Birds of a feather flock together, right? While yoga and pilates seem similar, they have some key differences.
2018 is coming to a close and the new year is right around the corner, which can only mean one thing — New Year’s resolutions! If you are curious about yoga or pilates, 2019 is your year! Make space for their practices and connect with your mind, body, and spirit in ways that are true for you.
Every Body Balance is the place to support your fitness resolutions in the new year. From prenatal yoga and spinning class to pilates and fitness training — movement is found in abundance. If you’re ready to try a yoga or pilates but aren’t sure which one is right for you, explore the differences between the two in today’s post.
Yoga and Pilates — The Key Distinctions
Curiosity is one of the best guides when it comes to trying new and unique fitness, but it can be difficult to wade and wander through each type and not get lost in the differences. After all, each one of us is an individual and has specific strengths and goals for your body, health, and well-being. Choosing between yoga and pilates may be tough, because honestly, they seem pretty similar. Use the information below as a guide to better help you understand the key distinctions between yoga and pilates, to craft and tailor a workout that is perfect for you — but it never hurts to try both!
Yoga is an ancient eastern practice that centers around the mental, emotional, and spiritual parts of fitness through a series of breath work, postures, and meditations. Many yoga studios or classes have since made the transitions of whole-yoga practice and focus solely on yoga for fitness. As you move through different yoga flows or postures, the repetition and holding different poses foster strength and flexibility.
In yoga, not much equipment is used — its center is on a mat and blankets, straps, and blocks are incorporated for additional comfort.
While many yoga studios steer clear of a spiritual yoga practice, it is a fundamental aspect of yoga. It’s a meditative practice that focuses on the mind to better ease stress and anxiety.
Yoga is based on the balance of the mind-body connection which is why it foregoes the use of any machines — to become fully in tune with your body, you have to be fully immersed with just your body. In yoga, you hold poses and are encouraged t be in the moment with your body, and at the end of every class there is a relation time — savasana — where you can let your mind and body just be.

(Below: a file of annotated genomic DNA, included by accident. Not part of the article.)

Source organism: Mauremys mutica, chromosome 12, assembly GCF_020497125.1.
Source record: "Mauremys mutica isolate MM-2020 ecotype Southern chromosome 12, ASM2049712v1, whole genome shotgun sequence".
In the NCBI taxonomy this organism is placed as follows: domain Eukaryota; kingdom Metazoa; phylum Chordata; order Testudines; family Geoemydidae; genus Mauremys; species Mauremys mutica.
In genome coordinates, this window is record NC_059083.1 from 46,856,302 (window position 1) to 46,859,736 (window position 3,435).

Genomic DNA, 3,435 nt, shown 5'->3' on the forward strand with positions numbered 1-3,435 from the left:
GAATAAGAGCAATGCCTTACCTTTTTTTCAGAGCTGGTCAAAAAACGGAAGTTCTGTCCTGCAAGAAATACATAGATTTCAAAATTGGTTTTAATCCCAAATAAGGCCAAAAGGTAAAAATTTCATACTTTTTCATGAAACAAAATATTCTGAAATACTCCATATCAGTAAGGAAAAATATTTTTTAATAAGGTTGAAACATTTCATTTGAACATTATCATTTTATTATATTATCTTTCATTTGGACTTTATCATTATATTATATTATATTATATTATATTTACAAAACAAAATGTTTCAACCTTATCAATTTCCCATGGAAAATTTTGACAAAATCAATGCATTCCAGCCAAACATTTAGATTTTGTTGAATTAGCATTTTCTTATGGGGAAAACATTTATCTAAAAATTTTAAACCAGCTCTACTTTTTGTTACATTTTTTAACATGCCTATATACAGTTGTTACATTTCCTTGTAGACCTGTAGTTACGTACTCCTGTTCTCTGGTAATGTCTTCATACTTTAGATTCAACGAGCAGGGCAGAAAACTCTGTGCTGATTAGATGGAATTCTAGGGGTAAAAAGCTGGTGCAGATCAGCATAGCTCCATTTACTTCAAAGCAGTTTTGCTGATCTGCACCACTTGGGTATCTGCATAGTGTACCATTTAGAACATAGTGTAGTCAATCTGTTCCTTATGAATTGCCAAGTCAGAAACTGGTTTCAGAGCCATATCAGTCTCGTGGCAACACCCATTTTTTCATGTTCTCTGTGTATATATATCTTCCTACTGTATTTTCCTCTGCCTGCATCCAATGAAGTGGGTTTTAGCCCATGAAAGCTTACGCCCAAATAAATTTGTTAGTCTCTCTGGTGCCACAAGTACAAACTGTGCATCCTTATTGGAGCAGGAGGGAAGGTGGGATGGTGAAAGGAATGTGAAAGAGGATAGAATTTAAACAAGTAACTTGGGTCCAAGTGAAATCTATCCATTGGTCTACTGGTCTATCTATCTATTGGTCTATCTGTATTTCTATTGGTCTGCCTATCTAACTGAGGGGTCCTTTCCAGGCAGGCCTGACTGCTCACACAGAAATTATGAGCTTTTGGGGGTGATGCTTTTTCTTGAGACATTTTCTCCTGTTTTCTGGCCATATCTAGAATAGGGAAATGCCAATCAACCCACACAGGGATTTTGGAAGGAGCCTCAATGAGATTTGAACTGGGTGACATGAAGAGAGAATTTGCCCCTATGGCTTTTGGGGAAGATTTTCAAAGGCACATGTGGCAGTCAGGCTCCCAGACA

Pilates is younger than yoga and originated in the 1920s by Joseph Pilates and was used an early form of physical therapy to strengthen and improve the core, the spine, and develop better overall strength and balance. Over its evolution, it has seen plenty of changes, but its foundation is still in stabilization and strength of the whole body.
Pilates implements much more than just a mat — there a variety of machines involved including a reformer, Cadillac, spine corrector, small barrel, wunda chair, and tower. The similarities in all of these machines is they use springs and a pulley system to guide the body through different movements that bring it into alignment and cultivate strength.
Pilates skips the meditative component and was developed for treating injured athletes — it’s more of a traditional fitness routine rather than a practice that centers on breath and poses to combat both emotional and physical issues.
Pilates is different in that it’s not necessarily engaging the meditative aspects. It asks the body to wake up and turn on, by engaging the body to better build a stability and core in the muscles.
Yoga and pilates are quite different from each other, but often get grouped into the same type of workout. If you’re looking for a whole-body workout, yoga is an excellent option. And, if you want to work your stabilizer muscles — the powerhouse muscles — pilates is an amazing way to enhance and engage them.